what they say…

 

An old man and a young man are traveling with a donkey. They have reached near a town; they both are walking with their donkey. School children passed them and they giggled and they laughed and they said, “Look at these fools: they have a healthy donkey with them and they are walking. At least the old man can sit on the donkey.”Listening to those children the old man and the young man decided, What to do? – because people are laughing and soon we will be entering the town, so it is better to follow what they are saying. So the old man sat on the donkey and the young man followed.

Then they came near another group of people and they looked at them and said, “Look! – the old man is sitting on the donkey and the poor boy is walking. This is absurd! The old man can walk, but the boy should be allowed to sit on the donkey.” So they changed: the old man started walking and the boy was allowed to sit.

Then another group came and said, “Look at these fools. And this boy seems to be too arrogant. Maybe the old man is his father or his teacher and he is walking, and he is sitting on the donkey – this is against all rules!”

So what to do? They both decided that now there is only one possibility: that they both should sit on the donkey; so they both sat on the donkey. Then other groups came and they said, “Look at these people, so violent! The poor donkey is almost dying – two persons on one donkey. It would have been better if they carried the donkey on their shoulders.”

So they again discussed, and then there was the river and the bridge. They had now almost reached the boundary of the town, so they thought: It is better to behave as people think in this town, otherwise they will think we are fools. So they found a bamboo; on their shoulders they put the bamboo and hung the donkey by his legs, tied it in the bamboo and carried him.

The donkey tried to rebel, as donkeys are they cannot be forced very easily. He tried to escape because he is not a believer in society and what others are saying. But the two men were too much and they forced him, so the donkey had to yield. Just on the bridge in the middle a crowd passed and they all gathered and they said,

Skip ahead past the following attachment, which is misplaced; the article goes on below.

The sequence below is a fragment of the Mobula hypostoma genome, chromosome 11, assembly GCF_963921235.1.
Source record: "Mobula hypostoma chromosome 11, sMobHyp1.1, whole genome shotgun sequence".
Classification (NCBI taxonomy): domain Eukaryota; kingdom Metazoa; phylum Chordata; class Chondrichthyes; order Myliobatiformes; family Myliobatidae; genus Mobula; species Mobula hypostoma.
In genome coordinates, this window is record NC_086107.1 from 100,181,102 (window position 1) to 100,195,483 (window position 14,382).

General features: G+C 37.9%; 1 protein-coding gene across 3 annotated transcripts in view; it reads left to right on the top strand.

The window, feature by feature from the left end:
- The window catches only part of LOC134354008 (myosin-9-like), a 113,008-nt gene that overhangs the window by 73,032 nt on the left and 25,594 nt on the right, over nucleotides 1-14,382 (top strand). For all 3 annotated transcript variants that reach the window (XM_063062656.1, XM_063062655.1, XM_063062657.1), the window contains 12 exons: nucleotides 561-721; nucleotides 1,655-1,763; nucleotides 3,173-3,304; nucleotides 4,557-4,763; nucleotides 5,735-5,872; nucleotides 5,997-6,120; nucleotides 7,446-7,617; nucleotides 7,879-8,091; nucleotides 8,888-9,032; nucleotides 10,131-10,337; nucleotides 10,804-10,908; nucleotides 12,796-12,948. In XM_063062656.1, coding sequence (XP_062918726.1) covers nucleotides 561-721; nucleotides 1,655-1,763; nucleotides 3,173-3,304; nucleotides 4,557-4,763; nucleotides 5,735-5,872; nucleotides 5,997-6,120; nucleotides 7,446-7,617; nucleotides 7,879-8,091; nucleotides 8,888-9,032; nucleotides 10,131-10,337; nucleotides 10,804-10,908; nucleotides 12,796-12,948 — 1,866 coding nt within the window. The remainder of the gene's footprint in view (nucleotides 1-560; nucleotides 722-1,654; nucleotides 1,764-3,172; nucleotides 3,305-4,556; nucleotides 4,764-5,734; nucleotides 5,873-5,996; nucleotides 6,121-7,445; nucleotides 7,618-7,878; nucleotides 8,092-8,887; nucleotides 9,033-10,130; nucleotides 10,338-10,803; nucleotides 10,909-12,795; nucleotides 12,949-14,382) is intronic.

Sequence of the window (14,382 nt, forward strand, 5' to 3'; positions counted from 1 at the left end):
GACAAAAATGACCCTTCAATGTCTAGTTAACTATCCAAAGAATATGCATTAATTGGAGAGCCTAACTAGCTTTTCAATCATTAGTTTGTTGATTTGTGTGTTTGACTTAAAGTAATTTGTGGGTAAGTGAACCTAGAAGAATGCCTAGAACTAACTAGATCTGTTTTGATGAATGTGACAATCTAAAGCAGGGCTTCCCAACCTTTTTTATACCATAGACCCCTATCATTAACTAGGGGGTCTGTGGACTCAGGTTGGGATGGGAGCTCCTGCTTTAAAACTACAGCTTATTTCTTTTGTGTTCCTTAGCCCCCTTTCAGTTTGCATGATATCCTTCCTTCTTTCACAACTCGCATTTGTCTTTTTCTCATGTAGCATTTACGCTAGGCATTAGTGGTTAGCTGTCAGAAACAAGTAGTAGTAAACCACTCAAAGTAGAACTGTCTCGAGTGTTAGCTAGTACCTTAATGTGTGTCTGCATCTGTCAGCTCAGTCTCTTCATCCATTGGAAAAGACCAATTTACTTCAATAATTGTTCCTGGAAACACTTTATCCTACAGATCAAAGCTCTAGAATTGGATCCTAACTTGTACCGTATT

“Look, these fools! We have never seen such idiots – a donkey is to ride upon, not to carry on your shoulders. Have you gone mad?”

Listening to them – and a great crowd gathered – the donkey became restless, so restless that he jumped and fell from the bridge down into the river – and died. Both men came down – the donkey was dead. They sat by its side and the old man said,

“Now listen… just like this donkey you will be dead if you listen to people too much. Don’t bother what others say, because there are millions of others and they have their own minds and everybody will say something; everybody has his opinions and if you listen to opinions this will be your end.”

Don’t listen to anybody, you remain yourself. Just bypass them, be indifferent. If you go on listening to everybody, everybody will be prodding you to this way or that. You will never be able to reach your innermost center.”

 
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 may your day be filled with peace

9 thoughts on “what they say…

  1. Years ago I saw a cartoon panel drawn by Shel Siverstein that was similar to this proverbial analogy.

    In the first scene, our main character is with friends, and they are all dressed alike. In the second, he comes upon other friends who are dressed drastically different, and he morphs into their look. In the third scene he comes upon yet another group, dressed still differently, and morphs into their look. In the next to last scene, he encounters all three groups at the same time — morphs back and forth crazily — and in the final scene is reduced to a puddle of goo.

    “This above all; to thine own self be true, and it must follow, as the night the day, thou canst not be false to any man.” — William Shakespeare

  2. Bless you and yours many times over, dear Art, on this Palm Sunday weekend. Love the photo of the braying donkey in that little boy’s car window! This story is one I must carve into the inside of my forehead, for I fret far too often (not nearly so much as I once did, thank God!) about what “other people are saying.” Now, I am just “White Hair Walking”–hallelujah! Thanks for the gift of this helpful post, once again.

  3. Interestingly, there are so many versions of the story that I’ve read, the oldest one being attributed to the Legends of 1001 Arabian Nights… But your modern version is surely amusing..:-)

    Subhan Zein

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